People with lupus are not usually good candidates for LASIK, an elective procedure to improve visual acuity. This is because the condition can cause dry eyes, which can disrupt the healing process and cause discomfort. Additionally, some medications used to treat lupus can also affect the healing process. However, advances in LASIK technology have made it possible for certain people with lupus to undergo the procedure and achieve good results.
The FDA and the AAO consider connective tissue disease (CVD) to be a contraindication to LASIK surgery due to concerns that comorbid eye conditions may cause poor refractive outcomes and major postoperative complications. However, a study of 15,000 graphs found that LASIK, especially in younger patients with an inactive or well-controlled autoimmune connective tissue disease, is a reasonable option that seems safe. The literature includes a total of 24 eyes from patients with documented spondyloarthritis (SpA) who underwent LASIK surgery. Approximately 25% of patients with systemic lupus erythematosus (SLE) have comorbid secondary Sjögren's syndrome (SS), making keratoconjunctivitis sicca (KCS) the most common eye condition in patients with lupus.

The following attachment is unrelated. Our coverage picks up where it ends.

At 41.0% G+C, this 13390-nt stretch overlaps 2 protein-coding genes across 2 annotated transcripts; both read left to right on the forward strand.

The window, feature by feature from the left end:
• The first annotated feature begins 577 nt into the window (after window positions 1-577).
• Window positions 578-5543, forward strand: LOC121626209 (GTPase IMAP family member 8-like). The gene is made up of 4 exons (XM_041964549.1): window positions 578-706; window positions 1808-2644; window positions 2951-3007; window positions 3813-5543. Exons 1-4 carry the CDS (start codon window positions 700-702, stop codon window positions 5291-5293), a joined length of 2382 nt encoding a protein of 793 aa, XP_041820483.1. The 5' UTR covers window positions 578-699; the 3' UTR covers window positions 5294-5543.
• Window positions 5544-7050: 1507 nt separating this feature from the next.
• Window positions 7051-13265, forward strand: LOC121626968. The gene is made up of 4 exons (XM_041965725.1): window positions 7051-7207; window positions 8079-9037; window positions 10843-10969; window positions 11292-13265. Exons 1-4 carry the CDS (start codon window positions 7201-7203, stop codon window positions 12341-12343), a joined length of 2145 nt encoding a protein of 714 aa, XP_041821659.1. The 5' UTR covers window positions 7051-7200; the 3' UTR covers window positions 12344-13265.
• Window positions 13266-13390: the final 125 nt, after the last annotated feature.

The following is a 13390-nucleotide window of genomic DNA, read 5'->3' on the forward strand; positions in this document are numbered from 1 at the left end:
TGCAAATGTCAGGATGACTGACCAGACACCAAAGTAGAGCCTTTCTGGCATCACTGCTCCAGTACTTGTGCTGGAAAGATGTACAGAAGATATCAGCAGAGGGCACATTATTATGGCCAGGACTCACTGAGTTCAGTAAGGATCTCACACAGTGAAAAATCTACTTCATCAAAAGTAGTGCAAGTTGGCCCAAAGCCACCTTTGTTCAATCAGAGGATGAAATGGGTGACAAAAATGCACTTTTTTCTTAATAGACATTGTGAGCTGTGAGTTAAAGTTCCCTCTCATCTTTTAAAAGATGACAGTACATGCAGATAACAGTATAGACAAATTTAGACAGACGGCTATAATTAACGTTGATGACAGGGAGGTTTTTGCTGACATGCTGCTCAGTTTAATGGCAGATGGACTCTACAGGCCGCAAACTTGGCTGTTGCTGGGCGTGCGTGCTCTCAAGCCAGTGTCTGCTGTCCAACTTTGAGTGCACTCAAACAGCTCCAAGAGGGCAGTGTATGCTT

We suggest that patients with well-controlled SLE and without evidence of ocular complications or comorbid SS are suitable candidates for LASIK if they can meet the strict preoperative selection criteria. In general, people with an impaired immune system are at greater risk when undergoing any surgical procedure than those with a healthy immune system. Therefore, we recommend that more research is needed on this topic to clarify precisely which patients are safe candidates for LASIK surgery.